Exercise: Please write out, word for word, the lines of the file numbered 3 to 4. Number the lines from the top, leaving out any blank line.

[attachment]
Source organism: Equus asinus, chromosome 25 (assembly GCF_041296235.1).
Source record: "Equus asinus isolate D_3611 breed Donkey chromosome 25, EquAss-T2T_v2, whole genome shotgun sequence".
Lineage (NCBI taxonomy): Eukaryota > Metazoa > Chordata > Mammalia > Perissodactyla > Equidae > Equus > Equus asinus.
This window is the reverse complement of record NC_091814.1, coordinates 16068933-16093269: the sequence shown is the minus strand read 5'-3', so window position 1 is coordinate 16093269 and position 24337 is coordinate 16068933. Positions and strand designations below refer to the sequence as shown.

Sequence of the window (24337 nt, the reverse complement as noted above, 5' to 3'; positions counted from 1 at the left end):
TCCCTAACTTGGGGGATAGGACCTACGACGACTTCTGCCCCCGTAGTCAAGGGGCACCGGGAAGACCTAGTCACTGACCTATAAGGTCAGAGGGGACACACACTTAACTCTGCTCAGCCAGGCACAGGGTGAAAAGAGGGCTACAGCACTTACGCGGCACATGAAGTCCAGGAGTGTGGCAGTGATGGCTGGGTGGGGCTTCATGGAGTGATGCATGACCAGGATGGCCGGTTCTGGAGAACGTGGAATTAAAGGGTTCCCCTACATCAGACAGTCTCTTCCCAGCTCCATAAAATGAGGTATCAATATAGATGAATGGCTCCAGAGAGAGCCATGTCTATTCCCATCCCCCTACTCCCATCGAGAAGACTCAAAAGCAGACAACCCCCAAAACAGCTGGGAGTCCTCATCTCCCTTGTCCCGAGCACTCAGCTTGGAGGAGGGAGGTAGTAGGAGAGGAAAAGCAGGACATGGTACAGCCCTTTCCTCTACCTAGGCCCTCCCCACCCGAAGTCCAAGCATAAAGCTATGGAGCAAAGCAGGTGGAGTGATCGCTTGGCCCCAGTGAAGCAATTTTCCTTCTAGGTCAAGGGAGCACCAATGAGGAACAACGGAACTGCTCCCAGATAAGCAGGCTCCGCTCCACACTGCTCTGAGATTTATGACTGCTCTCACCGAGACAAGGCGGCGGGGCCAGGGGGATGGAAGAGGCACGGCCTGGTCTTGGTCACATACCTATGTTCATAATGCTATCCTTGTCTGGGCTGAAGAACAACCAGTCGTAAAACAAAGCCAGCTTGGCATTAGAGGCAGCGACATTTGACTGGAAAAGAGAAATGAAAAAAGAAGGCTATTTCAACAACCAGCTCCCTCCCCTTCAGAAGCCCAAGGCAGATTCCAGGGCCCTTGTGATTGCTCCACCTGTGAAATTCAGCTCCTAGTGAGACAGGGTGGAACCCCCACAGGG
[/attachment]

Lineage (NCBI taxonomy): Eukaryota > Metazoa > Chordata > Mammalia > Perissodactyla > Equidae > Equus > Equus asinus.
This window is the reverse complement of record NC_091814.1, coordinates 16068933-16093269: the sequence shown is the minus strand read 5'-3', so window position 1 is coordinate 16093269 and position 24337 is coordinate 16068933. Positions and strand designations below refer to the sequence as shown.